This tin box was found by Sudarshana Kumari in a broken down house near Civil Lines, Sheikhupura. Sudarshana was on the move from her own home at the time, with riots having broken out in her locality. The house where she found the tin box had been destroyed and burnt down. As the refugees waited for trucks that would carry them to India, Sudarshana and a few other children decided to explore this rundown house, located nearby. There, all the children picked up and carried with them whatever they could find. Sudarshana salvaged the tin box and decided to use it to store her dolls whenever she reached her new home. The tin box stayed with her over the years — she kept it even after she got married.
Sudarshana herself also saw the worst of Partition. Her parents, seeing the rising troubles, had decided to send ahead all the children to India with some of the valuables. All the siblings were put in a truck going ahead, along with a trunk. But Sudharshana, the youngest of the siblings, jumped out at the last minute and said she was going to stay with her mother. That decision, taken by a child in an instant, led to her to see so much that no eight-year-old should have to see. And through the years, she kept this lock — that had been on the trunk that went ahead with her siblings — a reminder of their journey through tough times.
In the worst moments of the Partition, families would resort to honour killings of women — with drowning in the well being one very common method. This phulkari belonged to one such woman, who was asked by her family to jump in the well. She was, fortunately, rescued and brought to safety. This phulkari symbolises those acts of humanity that existed even in those challenging times.
In the months following Independence and the Partition of India, Aporajita Chakravarty's great-grandfather became one of the millions of refugees to migrate to India from East Bengal. His aged mother refused to leave her roots, despite the communal violence and perpetual state of unrest in Dhaka. Chakravarty's great-grandfather couldn't bring much with him; just four pairs of clothes, a dirty tree twig that he used as a toothbrush, the pair of shoes he was wearing, one book and this shaving kit. This kit has been in the Chakravarty family since pre-World War I. In the kit, Chakravarty's great-grandfather made sure to bring along a photograph of his mother — who no one heard from ever again. The photograph was eventually lost and so were parts of the kit. But whatever is left of it, has been passed on for three generations.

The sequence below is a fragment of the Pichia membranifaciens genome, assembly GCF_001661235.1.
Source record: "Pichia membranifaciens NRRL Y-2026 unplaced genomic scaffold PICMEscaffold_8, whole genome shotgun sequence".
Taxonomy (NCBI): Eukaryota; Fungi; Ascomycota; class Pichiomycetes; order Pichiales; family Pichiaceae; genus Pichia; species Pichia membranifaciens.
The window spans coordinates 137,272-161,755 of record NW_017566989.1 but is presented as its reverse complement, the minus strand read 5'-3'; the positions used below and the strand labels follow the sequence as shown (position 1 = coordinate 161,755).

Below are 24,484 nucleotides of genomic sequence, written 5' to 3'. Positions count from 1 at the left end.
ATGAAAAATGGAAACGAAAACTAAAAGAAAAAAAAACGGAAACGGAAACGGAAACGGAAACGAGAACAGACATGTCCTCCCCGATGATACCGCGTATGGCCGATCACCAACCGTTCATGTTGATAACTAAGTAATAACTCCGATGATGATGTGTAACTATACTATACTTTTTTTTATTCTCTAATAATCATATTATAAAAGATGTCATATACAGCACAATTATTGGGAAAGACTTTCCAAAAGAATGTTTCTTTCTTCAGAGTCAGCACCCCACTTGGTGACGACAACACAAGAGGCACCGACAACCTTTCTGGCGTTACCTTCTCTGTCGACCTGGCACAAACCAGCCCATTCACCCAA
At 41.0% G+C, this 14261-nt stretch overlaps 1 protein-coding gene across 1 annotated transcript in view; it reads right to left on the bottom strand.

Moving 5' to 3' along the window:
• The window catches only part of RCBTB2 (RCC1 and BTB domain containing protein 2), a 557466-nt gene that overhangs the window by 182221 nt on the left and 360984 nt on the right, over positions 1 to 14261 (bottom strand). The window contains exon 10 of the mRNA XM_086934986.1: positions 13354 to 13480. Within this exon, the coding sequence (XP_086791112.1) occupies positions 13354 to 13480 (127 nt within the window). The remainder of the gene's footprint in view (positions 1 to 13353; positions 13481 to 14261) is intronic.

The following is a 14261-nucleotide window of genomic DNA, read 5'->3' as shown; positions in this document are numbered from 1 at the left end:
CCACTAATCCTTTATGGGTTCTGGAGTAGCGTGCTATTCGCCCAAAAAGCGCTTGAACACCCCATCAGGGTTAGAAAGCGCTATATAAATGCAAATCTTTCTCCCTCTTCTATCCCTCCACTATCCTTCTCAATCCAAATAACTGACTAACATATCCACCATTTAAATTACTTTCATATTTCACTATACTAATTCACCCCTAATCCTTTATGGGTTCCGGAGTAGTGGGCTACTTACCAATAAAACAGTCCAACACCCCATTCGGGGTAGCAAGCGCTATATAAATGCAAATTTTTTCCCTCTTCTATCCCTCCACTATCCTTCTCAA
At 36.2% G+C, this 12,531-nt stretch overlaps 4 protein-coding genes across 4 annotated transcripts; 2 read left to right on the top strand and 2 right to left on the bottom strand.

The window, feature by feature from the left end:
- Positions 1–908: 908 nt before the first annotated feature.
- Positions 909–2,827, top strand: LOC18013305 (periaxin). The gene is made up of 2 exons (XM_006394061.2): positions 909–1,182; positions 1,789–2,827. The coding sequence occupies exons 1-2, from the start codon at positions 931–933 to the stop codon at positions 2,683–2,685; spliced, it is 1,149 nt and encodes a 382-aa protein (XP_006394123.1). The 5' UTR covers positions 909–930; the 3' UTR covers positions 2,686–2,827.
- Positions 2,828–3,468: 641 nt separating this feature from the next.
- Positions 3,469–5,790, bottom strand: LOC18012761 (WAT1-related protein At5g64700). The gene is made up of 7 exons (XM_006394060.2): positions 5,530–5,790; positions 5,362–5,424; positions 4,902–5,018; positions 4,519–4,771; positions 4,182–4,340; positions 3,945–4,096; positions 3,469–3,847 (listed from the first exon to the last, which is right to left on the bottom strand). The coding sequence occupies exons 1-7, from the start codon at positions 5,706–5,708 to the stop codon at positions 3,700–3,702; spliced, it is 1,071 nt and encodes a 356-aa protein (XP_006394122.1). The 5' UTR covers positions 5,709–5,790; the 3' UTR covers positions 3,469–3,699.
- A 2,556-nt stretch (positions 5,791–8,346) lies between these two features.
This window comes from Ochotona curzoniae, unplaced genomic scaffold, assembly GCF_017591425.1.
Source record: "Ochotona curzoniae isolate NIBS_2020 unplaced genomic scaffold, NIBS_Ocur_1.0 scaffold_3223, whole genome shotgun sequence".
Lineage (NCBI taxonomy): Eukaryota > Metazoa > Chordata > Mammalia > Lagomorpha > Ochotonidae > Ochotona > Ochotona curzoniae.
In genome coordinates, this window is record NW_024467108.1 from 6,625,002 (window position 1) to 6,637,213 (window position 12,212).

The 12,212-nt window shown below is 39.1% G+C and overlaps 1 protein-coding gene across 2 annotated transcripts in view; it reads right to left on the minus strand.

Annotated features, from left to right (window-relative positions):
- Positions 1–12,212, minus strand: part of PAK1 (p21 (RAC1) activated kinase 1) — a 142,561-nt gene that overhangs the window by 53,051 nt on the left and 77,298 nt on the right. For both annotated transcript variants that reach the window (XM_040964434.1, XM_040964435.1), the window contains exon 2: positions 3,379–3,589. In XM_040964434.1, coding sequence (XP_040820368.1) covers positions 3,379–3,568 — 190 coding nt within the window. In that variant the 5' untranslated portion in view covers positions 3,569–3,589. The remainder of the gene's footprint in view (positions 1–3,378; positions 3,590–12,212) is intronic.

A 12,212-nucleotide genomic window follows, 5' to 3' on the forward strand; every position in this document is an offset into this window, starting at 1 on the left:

Museum of Objects, an exhibit at ‘Museum of Memories: Remembering Partition’ will be held over 4, 5 and 6 August at the Godrej India Culture Lab, Mumbai.
How do you participate?
1. Send a photograph of your object, its rough dimensions, as well as a short 150-word write-up on the story behind it, along with your name and contact number. Email it to firstname.lastname@example.org. The deadline for participation is 28 July 2017.
2. The team at Godrej India Culture Lab will get in touch with you about how your object will be integrated into the museum and the details regarding delivery and handover.
3. Your object becomes a part of this living exhibit.
Published Date: Jul 22, 2017 01:10 pm | Updated Date: Jul 22, 2017 01:10 pm